Valtteri Bottas made it back-to-back pole positions to end the 2017 season after beating teammate Lewis Hamilton in qualifying for the Abu Dhabi Grand Prix.
The first attempts in the final part of qualifying proved crucial as Bottas posted a 1m36.231s to beat Hamilton by 0.172s, thanks largely to a stunning final sector. On the second runs, Bottas was comfortably down and aborted his lap, but Hamilton couldn’t convert the fastest first sector into an overall improvement and had to settle for second place.
Sebastian Vettel will start third after being unable to match the Mercedes pace, ending up over half a second adrift of Bottas. It looked set to be an all-Ferrari second row until an impressive final attempt from Daniel Ricciardo, with the Australian also impressing in the final sector to pip Kimi Raikkonen to fourth by 0.026s.
A more impressive gap for Ricciardo was the advantage over teammate Max Verstappen, with two Red Bulls separated by nearly 0.4s at the end of the session despite Verstappen being ahead after the opening runs. The top three teams remained in a league of their own, however, with Verstappen a second off pole position but also a second clear of seventh-placed Nico Hulkenberg.
Hulkenberg’s lap was particularly crucial as both Toro Rossos dropped out in Q1, and if the German can hold station, he would score the six points Renault needs to have a chance of taking sixth in the constructors’ championship. Sergio Perez, Esteban Ocon and Felipe Massa rounded out the top 10, with just 0.023s separating the Force India drivers.
It took a good final lap from Massa to make it through to the top-10 shootout, marking his final qualifying appearance in F1 by beating former teammate Fernando Alonso to 10th place. Massa ended up 0.071s ahead of Alonso with his final attempt, with the the second Spaniard of Carlos Sainz eliminated in 12th place. Although he was less than 0.2s off a spot in Q3, Sainz will be more concerned with the half-second gap to teammate Hulkenberg.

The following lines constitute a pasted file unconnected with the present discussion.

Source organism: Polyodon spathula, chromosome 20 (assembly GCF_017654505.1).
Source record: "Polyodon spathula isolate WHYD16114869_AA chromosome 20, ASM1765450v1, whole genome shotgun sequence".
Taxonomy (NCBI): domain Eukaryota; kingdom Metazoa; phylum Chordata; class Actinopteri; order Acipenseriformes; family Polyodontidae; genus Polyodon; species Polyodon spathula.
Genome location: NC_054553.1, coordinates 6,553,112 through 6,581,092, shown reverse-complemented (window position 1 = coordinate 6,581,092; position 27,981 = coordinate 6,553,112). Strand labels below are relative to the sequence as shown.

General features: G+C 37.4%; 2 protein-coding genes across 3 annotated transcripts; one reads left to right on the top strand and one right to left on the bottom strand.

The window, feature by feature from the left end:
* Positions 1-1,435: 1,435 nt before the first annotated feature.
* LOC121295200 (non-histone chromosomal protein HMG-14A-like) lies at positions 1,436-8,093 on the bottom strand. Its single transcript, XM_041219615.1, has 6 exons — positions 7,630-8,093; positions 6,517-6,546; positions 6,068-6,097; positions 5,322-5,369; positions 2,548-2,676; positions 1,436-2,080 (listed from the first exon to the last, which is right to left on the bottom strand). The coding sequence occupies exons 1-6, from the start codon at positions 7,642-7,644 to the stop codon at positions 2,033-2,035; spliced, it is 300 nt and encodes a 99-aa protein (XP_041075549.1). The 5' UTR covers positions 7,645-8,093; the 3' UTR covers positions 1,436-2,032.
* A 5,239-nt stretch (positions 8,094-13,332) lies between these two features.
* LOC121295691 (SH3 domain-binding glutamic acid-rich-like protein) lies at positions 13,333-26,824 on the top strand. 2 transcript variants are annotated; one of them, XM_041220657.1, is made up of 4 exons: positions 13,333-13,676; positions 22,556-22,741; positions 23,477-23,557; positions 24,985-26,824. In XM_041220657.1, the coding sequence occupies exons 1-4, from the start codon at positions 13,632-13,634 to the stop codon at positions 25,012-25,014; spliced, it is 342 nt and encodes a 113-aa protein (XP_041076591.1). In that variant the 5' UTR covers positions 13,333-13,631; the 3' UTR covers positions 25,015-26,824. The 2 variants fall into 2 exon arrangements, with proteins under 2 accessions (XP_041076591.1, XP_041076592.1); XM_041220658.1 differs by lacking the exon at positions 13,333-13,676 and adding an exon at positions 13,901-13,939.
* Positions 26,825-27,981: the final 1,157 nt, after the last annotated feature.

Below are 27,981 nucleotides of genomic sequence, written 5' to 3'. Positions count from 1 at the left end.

Sainz split the two McLarens with a poor final sector costing Stoffel Vandoorne who had been marginally ahead of Alonso earlier in the lap, while Kevin Magnussen and Lance Stroll were the other two drivers to drop out in Q2.
Stroll was the winner of a tight battle at the end of Q1 when his final attempt saw him edge the Haas of Romain Grosjean by just 0.013s. It was a good effort from the Canadian who is running an older power unit that is down on power, but meant he was never in contention beyond the first part of qualifying.
Grosjean had a 0.2s advantage over his countryman Pierre Gasly in Q1, while the two Sauber drivers will line up in 18th and 19th, respectively, having been separated by a mere 0.014s. Brendon Hartley was always likely to start from the back of the grid as a result of a 10-place grid penalty for a new MGU-H this weekend, and the Toro Rosso driver was half a second adrift of Ericsson after focusing on race pace.